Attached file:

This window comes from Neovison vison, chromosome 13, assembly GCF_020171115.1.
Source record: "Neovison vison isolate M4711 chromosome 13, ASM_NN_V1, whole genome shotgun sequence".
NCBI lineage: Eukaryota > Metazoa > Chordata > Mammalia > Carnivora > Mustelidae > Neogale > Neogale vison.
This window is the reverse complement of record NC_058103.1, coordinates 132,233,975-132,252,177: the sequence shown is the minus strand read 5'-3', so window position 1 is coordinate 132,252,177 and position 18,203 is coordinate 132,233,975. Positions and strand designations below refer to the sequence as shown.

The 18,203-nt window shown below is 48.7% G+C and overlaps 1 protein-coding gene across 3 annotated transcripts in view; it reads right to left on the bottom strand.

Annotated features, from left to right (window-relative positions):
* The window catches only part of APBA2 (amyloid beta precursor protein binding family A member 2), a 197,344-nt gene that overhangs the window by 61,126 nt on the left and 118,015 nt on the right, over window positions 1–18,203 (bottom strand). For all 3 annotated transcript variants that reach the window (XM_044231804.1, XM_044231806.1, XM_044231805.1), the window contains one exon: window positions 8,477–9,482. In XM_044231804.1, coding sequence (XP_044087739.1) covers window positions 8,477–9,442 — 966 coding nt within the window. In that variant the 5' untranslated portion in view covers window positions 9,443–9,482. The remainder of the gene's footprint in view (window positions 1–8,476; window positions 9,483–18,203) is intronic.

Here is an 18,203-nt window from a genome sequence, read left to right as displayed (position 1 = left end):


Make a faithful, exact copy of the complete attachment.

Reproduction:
This window comes from Neovison vison, chromosome 13, assembly GCF_020171115.1.
Source record: "Neovison vison isolate M4711 chromosome 13, ASM_NN_V1, whole genome shotgun sequence".
NCBI lineage: Eukaryota > Metazoa > Chordata > Mammalia > Carnivora > Mustelidae > Neogale > Neogale vison.
This window is the reverse complement of record NC_058103.1, coordinates 132,233,975-132,252,177: the sequence shown is the minus strand read 5'-3', so window position 1 is coordinate 132,252,177 and position 18,203 is coordinate 132,233,975. Positions and strand designations below refer to the sequence as shown.

The 18,203-nt window shown below is 48.7% G+C and overlaps 1 protein-coding gene across 3 annotated transcripts in view; it reads right to left on the bottom strand.

Annotated features, from left to right (window-relative positions):
* The window catches only part of APBA2 (amyloid beta precursor protein binding family A member 2), a 197,344-nt gene that overhangs the window by 61,126 nt on the left and 118,015 nt on the right, over window positions 1–18,203 (bottom strand). For all 3 annotated transcript variants that reach the window (XM_044231804.1, XM_044231806.1, XM_044231805.1), the window contains one exon: window positions 8,477–9,482. In XM_044231804.1, coding sequence (XP_044087739.1) covers window positions 8,477–9,442 — 966 coding nt within the window. In that variant the 5' untranslated portion in view covers window positions 9,443–9,482. The remainder of the gene's footprint in view (window positions 1–8,476; window positions 9,483–18,203) is intronic.

Here is an 18,203-nt window from a genome sequence, read left to right as displayed (position 1 = left end):